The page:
Ghostface Killah is currently Wu-Tang Clan’s best member for creating pieces art that both pays homage to popular culture such as Gangstar stories and Comic-book culture as well as creating a compelling, engaging narrative that utilises his guests in the best ways. He’s also Wu-Tang Clan’s busiest member; since I started this blog in the summer of 2014, this is the fourth project that I’ve reviewed that’s had Ghostface play a massive part.
With the exception of Wu Tang Clan’s last album all of these albums have had massive instrumentation from other talented artists like the Jazz-fusion group BADBADNOTGOOD or The Revelations. Ghostface’s album with BADBADNOTGOOD, ‘Sour Soul’ was triumphant because it was predominantly BBNG’s album with Ghostface spitting entertainingly over the top. Whereas ’36 Seasons’ with The Revelations paled in comparison to ‘Twelve Reasons To Die’ because it felt like a lesser, more rushed version of a revenge based narrative that everyone acknowledged as being entertaining before; it made many worry that this formula had run its course all too quickly.
It comes with great relief to say that ‘TRTD2’ is better paced, more thought out, grander and more of a cinematic experience than any of his other recent narrative based projects. The narrative alone feels so ambitious in its plot points yet it’s never haphazardly handled. Following the events of the first instalment of ‘TRTD’ which saw Ghostface Killah Aka Tony Starks killed by members of the DeLuca clan — a family that raised Starks up the ranks until they had bad blood and started a war of clans — his remains were pressed into 12 vinyl records and whenever they play Starks is resurrected as the Ghostface Killah to take his revenge.
On ‘TRTD2’ this narative has been complicated somewhat; the album is set in the mid-70s as the DeLuca clan are at war with Lester Kane (played by the fantastic Raekwon) and his clan, and GFK is caught in the middle of all of this piecing together parts of the last story. There are an incredible amount of twists and turns within the narrative of this plot, that literally for spoilers sake won’t be delved into too much. Allies become enemies and revenge and murder becomes much more essential as the story unfolds. These narrative twists are delivered and pieced together with the narration of The RZA who shows up every few tracks to deliver a synopsis of what’s happening. It makes the narrative feel a lot less clumpy and although it replaces some of the grander vocal moments from the first album, the end result has it sounding so much more coherent.
Ghostface still has a tendency to be extremely literal in the way he delivers his stories much like on the last album, but with him being paired up with Rae on this album the two bounce off of each other with incredible chemistry. It’s the sound of two MCs being genuinely invested in the concept of their album, something that was missing from Raekwon’s latest album. Rae fully takes on the character of Lester Kane and on tracks like ‘King Of New York’ the pair trade rhymes with such eloquence. On the tracks where bullets are flying and violence breaks out the pair’s rhymes hit full-force with the descriptive powers of two people who have been mastering the art of storytelling for decades. Despite some of the short comings in story telling every now and again, it’s got to a point where Ghostface’s enthusiasm in his music is enough to keep that fire alive and prove that he can still stand side-by-side with modern-day MCs and up and coming musicians. This is evident on tracks like ‘Get The Money’ with the fantastic Vince Staples who plays an associate of Lester Kane; an unlikely pairing that results in one of the best tracks on the entire album. Elsewhere we have the vocals from the fantastic Bilal, who recently collaborated with Kendrick Lamar on ‘To Pimp A Butterfly’, GFK is someone who gives to artists as much as he gives to his audience.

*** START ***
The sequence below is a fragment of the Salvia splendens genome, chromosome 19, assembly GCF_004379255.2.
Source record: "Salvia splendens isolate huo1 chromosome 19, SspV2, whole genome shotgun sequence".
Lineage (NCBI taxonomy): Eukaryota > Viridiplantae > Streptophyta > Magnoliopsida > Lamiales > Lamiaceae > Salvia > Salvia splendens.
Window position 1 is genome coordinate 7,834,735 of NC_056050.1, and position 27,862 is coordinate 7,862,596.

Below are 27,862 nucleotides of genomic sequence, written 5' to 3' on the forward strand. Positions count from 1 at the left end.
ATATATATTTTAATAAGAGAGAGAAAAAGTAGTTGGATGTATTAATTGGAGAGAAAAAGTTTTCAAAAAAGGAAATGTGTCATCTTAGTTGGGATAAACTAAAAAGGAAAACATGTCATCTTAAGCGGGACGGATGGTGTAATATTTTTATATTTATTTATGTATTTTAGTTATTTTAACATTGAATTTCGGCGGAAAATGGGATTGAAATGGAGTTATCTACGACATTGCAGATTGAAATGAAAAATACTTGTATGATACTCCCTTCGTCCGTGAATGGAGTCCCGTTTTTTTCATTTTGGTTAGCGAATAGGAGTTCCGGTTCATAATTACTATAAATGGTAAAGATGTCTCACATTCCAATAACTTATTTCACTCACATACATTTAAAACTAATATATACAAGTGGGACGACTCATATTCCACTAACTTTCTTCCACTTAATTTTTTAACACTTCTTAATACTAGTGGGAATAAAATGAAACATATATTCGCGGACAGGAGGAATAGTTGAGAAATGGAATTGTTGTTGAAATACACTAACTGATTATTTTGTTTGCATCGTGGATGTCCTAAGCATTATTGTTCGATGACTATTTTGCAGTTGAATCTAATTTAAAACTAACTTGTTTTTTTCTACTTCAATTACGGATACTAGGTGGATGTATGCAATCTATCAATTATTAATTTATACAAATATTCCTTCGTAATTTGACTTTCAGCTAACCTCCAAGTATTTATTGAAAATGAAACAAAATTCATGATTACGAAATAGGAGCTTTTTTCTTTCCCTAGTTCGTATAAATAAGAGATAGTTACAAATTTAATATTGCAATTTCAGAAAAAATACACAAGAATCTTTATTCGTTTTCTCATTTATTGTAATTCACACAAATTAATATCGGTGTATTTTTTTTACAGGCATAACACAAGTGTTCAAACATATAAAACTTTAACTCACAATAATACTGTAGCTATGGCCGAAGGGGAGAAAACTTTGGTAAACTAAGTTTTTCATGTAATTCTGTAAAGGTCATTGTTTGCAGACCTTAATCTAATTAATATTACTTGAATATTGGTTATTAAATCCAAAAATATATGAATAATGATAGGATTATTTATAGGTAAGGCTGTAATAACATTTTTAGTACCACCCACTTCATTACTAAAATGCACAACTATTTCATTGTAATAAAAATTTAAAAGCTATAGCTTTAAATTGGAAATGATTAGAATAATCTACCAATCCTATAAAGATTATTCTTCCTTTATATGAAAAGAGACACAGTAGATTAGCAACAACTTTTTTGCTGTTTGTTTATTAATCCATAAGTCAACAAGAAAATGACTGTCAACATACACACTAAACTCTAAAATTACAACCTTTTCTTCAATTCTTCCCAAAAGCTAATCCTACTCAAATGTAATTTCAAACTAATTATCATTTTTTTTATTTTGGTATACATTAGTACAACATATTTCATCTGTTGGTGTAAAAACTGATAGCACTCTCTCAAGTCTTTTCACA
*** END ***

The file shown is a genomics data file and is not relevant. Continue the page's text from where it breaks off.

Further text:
Adrian Younge himself tones down a lot of the more grand elements from the first album to let the story unfold in a more organic way. He still draws influence from 70s B-movies with a somewhat spaghetti Western flavour to them. The guitars swell when they need to and the instrumentation holds back when it needs to. The hooks hit harder as well and the multitude of MCs’ flows on here slotting into the grooves with ease like Scarub on ‘Rise Up’. The pairing of GFK and Younge sounds more fully formed than before with them sounding like they’re comfortable with each other and the song-writing reflects this.
‘Twelve Reasons to Die II’ isn’t perfection, there are a few tracks that pale in comparison to others but the relationship between these two musicians is forming into something ambitious and brilliant. GFK is on a creative streak in his career, and much like the end of this album suggests, ‘this is a new beginning’ – this streak will hopefully continue and expand to see the legendary MC become even more ambitious and take even more steps towards greatness. GFK is proof that a musician in any genre doesn’t necessarily lose their flair when they get older and their song-writing can in fact sound enhanced.
Best Tracks: Get The Money, Let The Record Spin, King Of New York